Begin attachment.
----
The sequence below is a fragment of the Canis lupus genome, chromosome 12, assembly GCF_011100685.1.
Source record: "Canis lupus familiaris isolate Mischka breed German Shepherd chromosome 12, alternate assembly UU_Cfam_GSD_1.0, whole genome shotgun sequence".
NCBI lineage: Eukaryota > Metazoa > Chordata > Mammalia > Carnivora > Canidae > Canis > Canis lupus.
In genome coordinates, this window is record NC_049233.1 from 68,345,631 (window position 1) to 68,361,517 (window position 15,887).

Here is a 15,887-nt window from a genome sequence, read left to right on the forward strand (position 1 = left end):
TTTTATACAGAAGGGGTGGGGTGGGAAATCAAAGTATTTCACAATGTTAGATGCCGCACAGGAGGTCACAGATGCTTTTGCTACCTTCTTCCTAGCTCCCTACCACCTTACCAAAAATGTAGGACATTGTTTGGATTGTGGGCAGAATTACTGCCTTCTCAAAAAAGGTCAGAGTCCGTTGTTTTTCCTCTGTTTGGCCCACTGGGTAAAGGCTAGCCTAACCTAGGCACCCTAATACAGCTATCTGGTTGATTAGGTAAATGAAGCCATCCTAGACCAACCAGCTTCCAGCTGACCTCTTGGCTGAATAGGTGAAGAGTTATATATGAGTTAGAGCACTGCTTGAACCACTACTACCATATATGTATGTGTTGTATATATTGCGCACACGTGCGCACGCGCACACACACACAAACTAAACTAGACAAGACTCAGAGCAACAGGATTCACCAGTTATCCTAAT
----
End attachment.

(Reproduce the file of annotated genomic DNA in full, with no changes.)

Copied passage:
The sequence below is a fragment of the Canis lupus genome, chromosome 12, assembly GCF_011100685.1.
Source record: "Canis lupus familiaris isolate Mischka breed German Shepherd chromosome 12, alternate assembly UU_Cfam_GSD_1.0, whole genome shotgun sequence".
NCBI lineage: Eukaryota > Metazoa > Chordata > Mammalia > Carnivora > Canidae > Canis > Canis lupus.
In genome coordinates, this window is record NC_049233.1 from 68,345,631 (window position 1) to 68,361,517 (window position 15,887).

Here is a 15,887-nt window from a genome sequence, read left to right on the forward strand (position 1 = left end):
TTTTATACAGAAGGGGTGGGGTGGGAAATCAAAGTATTTCACAATGTTAGATGCCGCACAGGAGGTCACAGATGCTTTTGCTACCTTCTTCCTAGCTCCCTACCACCTTACCAAAAATGTAGGACATTGTTTGGATTGTGGGCAGAATTACTGCCTTCTCAAAAAAGGTCAGAGTCCGTTGTTTTTCCTCTGTTTGGCCCACTGGGTAAAGGCTAGCCTAACCTAGGCACCCTAATACAGCTATCTGGTTGATTAGGTAAATGAAGCCATCCTAGACCAACCAGCTTCCAGCTGACCTCTTGGCTGAATAGGTGAAGAGTTATATATGAGTTAGAGCACTGCTTGAACCACTACTACCATATATGTATGTGTTGTATATATTGCGCACACGTGCGCACGCGCACACACACACAAACTAAACTAGACAAGACTCAGAGCAACAGGATTCACCAGTTATCCTAAT